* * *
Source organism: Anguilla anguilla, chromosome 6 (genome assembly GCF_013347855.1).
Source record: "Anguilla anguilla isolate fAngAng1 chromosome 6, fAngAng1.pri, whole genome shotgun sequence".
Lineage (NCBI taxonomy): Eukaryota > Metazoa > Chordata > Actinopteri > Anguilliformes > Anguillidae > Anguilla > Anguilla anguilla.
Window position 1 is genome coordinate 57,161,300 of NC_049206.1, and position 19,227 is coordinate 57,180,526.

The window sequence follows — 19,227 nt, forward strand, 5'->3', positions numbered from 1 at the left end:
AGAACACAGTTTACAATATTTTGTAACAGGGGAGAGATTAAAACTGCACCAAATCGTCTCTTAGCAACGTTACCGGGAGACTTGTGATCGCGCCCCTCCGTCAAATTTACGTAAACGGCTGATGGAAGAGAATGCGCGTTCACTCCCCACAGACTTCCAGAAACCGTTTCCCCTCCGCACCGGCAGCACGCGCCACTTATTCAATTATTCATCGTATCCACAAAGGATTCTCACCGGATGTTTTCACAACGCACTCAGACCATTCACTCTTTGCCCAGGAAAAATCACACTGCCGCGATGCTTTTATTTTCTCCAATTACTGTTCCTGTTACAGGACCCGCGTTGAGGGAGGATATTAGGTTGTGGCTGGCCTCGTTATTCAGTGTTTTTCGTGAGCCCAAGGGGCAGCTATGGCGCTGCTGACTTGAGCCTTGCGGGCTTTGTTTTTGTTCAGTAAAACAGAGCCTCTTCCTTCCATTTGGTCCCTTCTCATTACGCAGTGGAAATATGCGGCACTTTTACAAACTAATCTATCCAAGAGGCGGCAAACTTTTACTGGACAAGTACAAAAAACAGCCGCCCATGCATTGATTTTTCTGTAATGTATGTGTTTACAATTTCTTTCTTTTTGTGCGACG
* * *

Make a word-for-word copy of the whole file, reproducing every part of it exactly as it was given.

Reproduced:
Source organism: Anguilla anguilla, chromosome 6 (genome assembly GCF_013347855.1).
Source record: "Anguilla anguilla isolate fAngAng1 chromosome 6, fAngAng1.pri, whole genome shotgun sequence".
Lineage (NCBI taxonomy): Eukaryota > Metazoa > Chordata > Actinopteri > Anguilliformes > Anguillidae > Anguilla > Anguilla anguilla.
Window position 1 is genome coordinate 57,161,300 of NC_049206.1, and position 19,227 is coordinate 57,180,526.

The window sequence follows — 19,227 nt, forward strand, 5'->3', positions numbered from 1 at the left end:
AGAACACAGTTTACAATATTTTGTAACAGGGGAGAGATTAAAACTGCACCAAATCGTCTCTTAGCAACGTTACCGGGAGACTTGTGATCGCGCCCCTCCGTCAAATTTACGTAAACGGCTGATGGAAGAGAATGCGCGTTCACTCCCCACAGACTTCCAGAAACCGTTTCCCCTCCGCACCGGCAGCACGCGCCACTTATTCAATTATTCATCGTATCCACAAAGGATTCTCACCGGATGTTTTCACAACGCACTCAGACCATTCACTCTTTGCCCAGGAAAAATCACACTGCCGCGATGCTTTTATTTTCTCCAATTACTGTTCCTGTTACAGGACCCGCGTTGAGGGAGGATATTAGGTTGTGGCTGGCCTCGTTATTCAGTGTTTTTCGTGAGCCCAAGGGGCAGCTATGGCGCTGCTGACTTGAGCCTTGCGGGCTTTGTTTTTGTTCAGTAAAACAGAGCCTCTTCCTTCCATTTGGTCCCTTCTCATTACGCAGTGGAAATATGCGGCACTTTTACAAACTAATCTATCCAAGAGGCGGCAAACTTTTACTGGACAAGTACAAAAAACAGCCGCCCATGCATTGATTTTTCTGTAATGTATGTGTTTACAATTTCTTTCTTTTTGTGCGACG